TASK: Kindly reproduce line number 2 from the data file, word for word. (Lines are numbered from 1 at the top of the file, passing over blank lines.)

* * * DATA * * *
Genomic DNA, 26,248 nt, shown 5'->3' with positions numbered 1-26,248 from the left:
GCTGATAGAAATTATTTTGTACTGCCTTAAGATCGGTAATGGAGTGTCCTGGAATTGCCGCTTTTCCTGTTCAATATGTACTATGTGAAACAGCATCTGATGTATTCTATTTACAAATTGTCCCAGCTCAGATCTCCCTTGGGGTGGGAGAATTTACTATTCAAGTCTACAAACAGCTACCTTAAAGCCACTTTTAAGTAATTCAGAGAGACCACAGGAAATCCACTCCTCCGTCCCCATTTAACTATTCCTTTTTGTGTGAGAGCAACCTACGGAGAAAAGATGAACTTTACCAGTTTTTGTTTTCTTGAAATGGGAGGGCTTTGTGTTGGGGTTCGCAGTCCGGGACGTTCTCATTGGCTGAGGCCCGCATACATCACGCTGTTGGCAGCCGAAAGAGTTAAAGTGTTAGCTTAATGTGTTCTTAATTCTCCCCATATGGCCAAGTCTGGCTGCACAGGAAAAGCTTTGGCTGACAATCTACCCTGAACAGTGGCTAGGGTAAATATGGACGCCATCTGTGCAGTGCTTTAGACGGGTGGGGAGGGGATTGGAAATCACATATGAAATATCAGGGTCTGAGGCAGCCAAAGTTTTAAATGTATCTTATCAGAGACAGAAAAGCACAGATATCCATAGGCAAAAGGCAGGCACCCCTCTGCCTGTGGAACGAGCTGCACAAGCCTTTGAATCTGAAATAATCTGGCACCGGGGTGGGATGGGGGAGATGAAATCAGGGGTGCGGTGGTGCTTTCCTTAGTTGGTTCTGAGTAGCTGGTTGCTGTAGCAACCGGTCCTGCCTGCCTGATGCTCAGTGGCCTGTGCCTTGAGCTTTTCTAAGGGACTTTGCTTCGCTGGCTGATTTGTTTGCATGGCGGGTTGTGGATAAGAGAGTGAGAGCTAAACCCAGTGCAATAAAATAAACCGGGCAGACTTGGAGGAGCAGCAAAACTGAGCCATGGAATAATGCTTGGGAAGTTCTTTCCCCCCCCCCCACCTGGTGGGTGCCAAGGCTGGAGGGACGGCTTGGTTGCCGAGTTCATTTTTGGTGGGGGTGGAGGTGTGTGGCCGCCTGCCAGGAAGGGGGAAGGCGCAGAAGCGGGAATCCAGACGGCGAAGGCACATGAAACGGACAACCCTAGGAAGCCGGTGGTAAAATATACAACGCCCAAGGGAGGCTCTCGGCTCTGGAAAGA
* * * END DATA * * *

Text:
GCTGATAGAAATTATTTTGTACTGCCTTAAGATCGGTAATGGAGTGTCCTGGAATTGCCGCTTTTCCTGTTCAATATGTACTATGTGAAACAGCATCTGATGTATTCTATTTACAAATTGTCCCAGCTCAGATCTCCCTTGGGGTGGGAGAATTTACTATTCAAGTCTACAAACAGCTACCTTAAAGCCACTTTTAAGTAATTCAGAGAGACCACAGGAAATCCACTCCTCCGTCCCCATTTAACTATTCCTTTTTGTGTGAGAGCAACCTACGGAGAAAAGATGAACTTTACCAGTTTTTGTTTTCTTGAAATGGGAGGGCTTTGTGTTGGGGTTCGCAGTCCGGGACGTTCTCATTGGCTGAGGCCCGCATACATCACGCTGTTGGCAGCCGAAAGAGTTAAAGTGTTAGCTTAATGTGTTCTTAATTCTCCCCATATGGCCAAGTCTGGCTGCACAGGAAAAGCTTTGGCTGACAATCTACCCTGAACAGTGGCTAGGGTAAATATGGACGCCATCTGTGCAGTGCTTTAGACGGGTGGGGAGGGGATTGGAAATCACATATGAAATATCAGGGTCTGAGGCAGCCAAAGTTTTAAATGTATCTTATCAGAGACAGAAAAGCACAGATATCCATAGGCAAAAGGCAGGCACCCCTCTGCCTGTGGAACGAGCTGCACAAGCCTTTGAATCTGAAATAATCTGGCACCGGGGTGGGATGGGGGAGATGAAATCAGGGGTGCGGTGGTGCTTTCCTTAGTTGGTTCTGAGTAGCTGGTTGCTGTAGCAACCGGTCCTGCCTGCCTGATGCTCAGTGGCCTGTGCCTTGAGCTTTTCTAAGGGACTTTGCTTCGCTGGCTGATTTGTTTGCATGGCGGGTTGTGGATAAGAGAGTGAGAGCTAAACCCAGTGCAATAAAATAAACCGGGCAGACTTGGAGGAGCAGCAAAACTGAGCCATGGAATAATGCTTGGGAAGTTCTTTCCCCCCCCCCCACCTGGTGGGTGCCAAGGCTGGAGGGACGGCTTGGTTGCCGAGTTCATTTTTGGTGGGGGTGGAGGTGTGTGGCCGCCTGCCAGGAAGGGGGAAGGCGCAGAAGCGGGAATCCAGACGGCGAAGGCACATGAAACGGACAACCCTAGGAAGCCGGTGGTAAAATATACAACGCCCAAGGGAGGCTCTCGGCTCTGGAAAGA